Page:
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Kahane, C. (1992). Freud's Sublimation: Disgust, Desire and the Female Body. Am. Imago, 49(4):411-425.

(1992). American Imago, 49(4):411-425

Freud's Sublimation: Disgust, Desire and the Female Body

Claire Kahane

I can scarcely detail for you all the things that resolve themselves into—excrement for me (a new Midas!). Sigmund Freud to Wilhelm Fliess. December 22, 1897

“More so than men who are coaxed toward social success, toward sublimation, women are body” writes Hélène Cixous (1976, 257), thus articulating a problematic relation between women's greater proximity to the body and cultural production that still provokes theoretical controversy. I want to interrogate that relation and its implication that women don't sublimate by exploring Freud's concept of sublimation and what it might suggest about the effects of sexual difference on representation. But first, beginning with the word: etymologically, sublimation is linked to the sublime, to an idea of higher states of being valorized by their distance from the body and from quotidian matter. To sublimate is “to purify,” “to exalt out of the body,” “to transmute from dross into value, into some other state of value.”1 For Freud also, sublimation was an alchemical conversion of the dross of the body into a representation of value conferred by civilization. But in theorizing this transmutation from dross into value which constitutes culture and civilization, Freud indicates that the attribution of value that is sublimation derives from a masculine response to a sexual difference specifically located in the body of the woman.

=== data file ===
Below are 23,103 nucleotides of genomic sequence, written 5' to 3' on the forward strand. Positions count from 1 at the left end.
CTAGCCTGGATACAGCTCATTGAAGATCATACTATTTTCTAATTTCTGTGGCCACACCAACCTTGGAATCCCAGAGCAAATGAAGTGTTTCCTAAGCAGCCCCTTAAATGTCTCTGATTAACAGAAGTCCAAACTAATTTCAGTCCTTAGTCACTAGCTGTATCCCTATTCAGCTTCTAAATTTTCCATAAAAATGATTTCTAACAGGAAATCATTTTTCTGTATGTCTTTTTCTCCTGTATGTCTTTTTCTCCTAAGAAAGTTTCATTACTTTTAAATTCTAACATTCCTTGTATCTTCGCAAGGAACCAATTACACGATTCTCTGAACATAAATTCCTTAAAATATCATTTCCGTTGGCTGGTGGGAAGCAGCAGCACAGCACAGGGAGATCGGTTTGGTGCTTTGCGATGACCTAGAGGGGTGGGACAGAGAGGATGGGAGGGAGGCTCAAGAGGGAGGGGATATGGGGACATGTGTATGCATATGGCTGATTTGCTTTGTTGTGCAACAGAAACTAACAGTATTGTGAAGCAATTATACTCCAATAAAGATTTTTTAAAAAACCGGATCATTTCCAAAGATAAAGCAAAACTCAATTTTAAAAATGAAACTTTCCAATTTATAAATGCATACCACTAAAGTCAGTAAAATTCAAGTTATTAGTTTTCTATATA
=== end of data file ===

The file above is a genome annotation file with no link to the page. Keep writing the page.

Freud speaks of sublimation at various points in his papers, and always in terms of value. Describing sublimation as the transformation of a sexual aim into a non-sexual one, he writes in Civilization and its Discontents that “sublimation is what makes it possible for higher psychical activities, scientific, artistic, or ideological, to play such an important part in civilized life” (1930, 97).

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